form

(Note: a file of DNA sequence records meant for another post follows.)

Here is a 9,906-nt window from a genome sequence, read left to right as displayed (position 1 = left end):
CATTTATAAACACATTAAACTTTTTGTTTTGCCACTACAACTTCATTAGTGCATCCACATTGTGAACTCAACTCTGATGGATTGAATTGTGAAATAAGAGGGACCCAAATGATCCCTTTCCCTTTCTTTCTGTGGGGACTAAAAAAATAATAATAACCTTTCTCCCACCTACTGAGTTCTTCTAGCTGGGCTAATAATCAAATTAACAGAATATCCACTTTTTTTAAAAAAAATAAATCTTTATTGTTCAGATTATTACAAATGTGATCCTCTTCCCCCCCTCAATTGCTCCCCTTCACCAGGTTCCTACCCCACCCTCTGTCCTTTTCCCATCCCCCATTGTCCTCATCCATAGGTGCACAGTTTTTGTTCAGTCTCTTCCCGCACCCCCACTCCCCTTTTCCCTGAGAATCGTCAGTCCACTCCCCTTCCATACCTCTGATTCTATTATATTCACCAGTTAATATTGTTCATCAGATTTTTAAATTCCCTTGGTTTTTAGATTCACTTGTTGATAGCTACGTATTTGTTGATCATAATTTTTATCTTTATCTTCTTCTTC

The word form has had various usages in philosophy. It has been used to translate the Platonic idea (eidos), the permanent reality which makes a thing what it is, in contrast with the thing’s particulars, which are finite and subject to change. Whether Plato understood these forms as actually existent apart from all the particular examples, or as being of the nature of immutable physical laws, is a matter of controversy. For practical purposes, Aristotle was the first to distinguish between matter (hyle) and form (morphe). To Aristotle matter is the undifferentiated primal element: it is rather that from which things develop than a thing in itself. The development of particular things from this germinal matter consists in differentiation, the acquiring of particular forms of which the knowable universe consists (cf. causation for the Aristotelian formal cause). The perfection of the form of a thing is its entelechy in virtue of which it attains its fullest realization of function (De…